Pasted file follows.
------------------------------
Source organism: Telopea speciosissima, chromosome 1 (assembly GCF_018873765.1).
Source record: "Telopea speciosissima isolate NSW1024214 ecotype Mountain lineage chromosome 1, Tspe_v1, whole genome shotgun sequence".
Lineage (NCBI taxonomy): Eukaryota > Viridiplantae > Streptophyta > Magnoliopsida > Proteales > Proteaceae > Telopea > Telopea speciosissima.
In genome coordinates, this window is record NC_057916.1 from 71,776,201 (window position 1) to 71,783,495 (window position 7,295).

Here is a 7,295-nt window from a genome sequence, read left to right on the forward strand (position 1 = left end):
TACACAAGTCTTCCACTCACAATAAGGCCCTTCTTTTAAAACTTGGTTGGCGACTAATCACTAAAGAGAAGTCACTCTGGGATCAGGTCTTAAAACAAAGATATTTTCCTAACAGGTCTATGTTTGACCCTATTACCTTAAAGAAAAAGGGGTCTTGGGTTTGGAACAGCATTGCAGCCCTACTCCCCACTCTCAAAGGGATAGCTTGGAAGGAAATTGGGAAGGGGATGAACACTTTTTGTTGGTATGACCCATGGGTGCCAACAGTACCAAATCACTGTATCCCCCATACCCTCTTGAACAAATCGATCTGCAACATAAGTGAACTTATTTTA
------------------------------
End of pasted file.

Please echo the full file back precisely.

Source organism: Telopea speciosissima, chromosome 1 (assembly GCF_018873765.1).
Source record: "Telopea speciosissima isolate NSW1024214 ecotype Mountain lineage chromosome 1, Tspe_v1, whole genome shotgun sequence".
Lineage (NCBI taxonomy): Eukaryota > Viridiplantae > Streptophyta > Magnoliopsida > Proteales > Proteaceae > Telopea > Telopea speciosissima.
In genome coordinates, this window is record NC_057916.1 from 71,776,201 (window position 1) to 71,783,495 (window position 7,295).

Here is a 7,295-nt window from a genome sequence, read left to right on the forward strand (position 1 = left end):
TACACAAGTCTTCCACTCACAATAAGGCCCTTCTTTTAAAACTTGGTTGGCGACTAATCACTAAAGAGAAGTCACTCTGGGATCAGGTCTTAAAACAAAGATATTTTCCTAACAGGTCTATGTTTGACCCTATTACCTTAAAGAAAAAGGGGTCTTGGGTTTGGAACAGCATTGCAGCCCTACTCCCCACTCTCAAAGGGATAGCTTGGAAGGAAATTGGGAAGGGGATGAACACTTTTTGTTGGTATGACCCATGGGTGCCAACAGTACCAAATCACTGTATCCCCCATACCCTCTTGAACAAATCGATCTGCAACATAAGTGAACTTATTTTA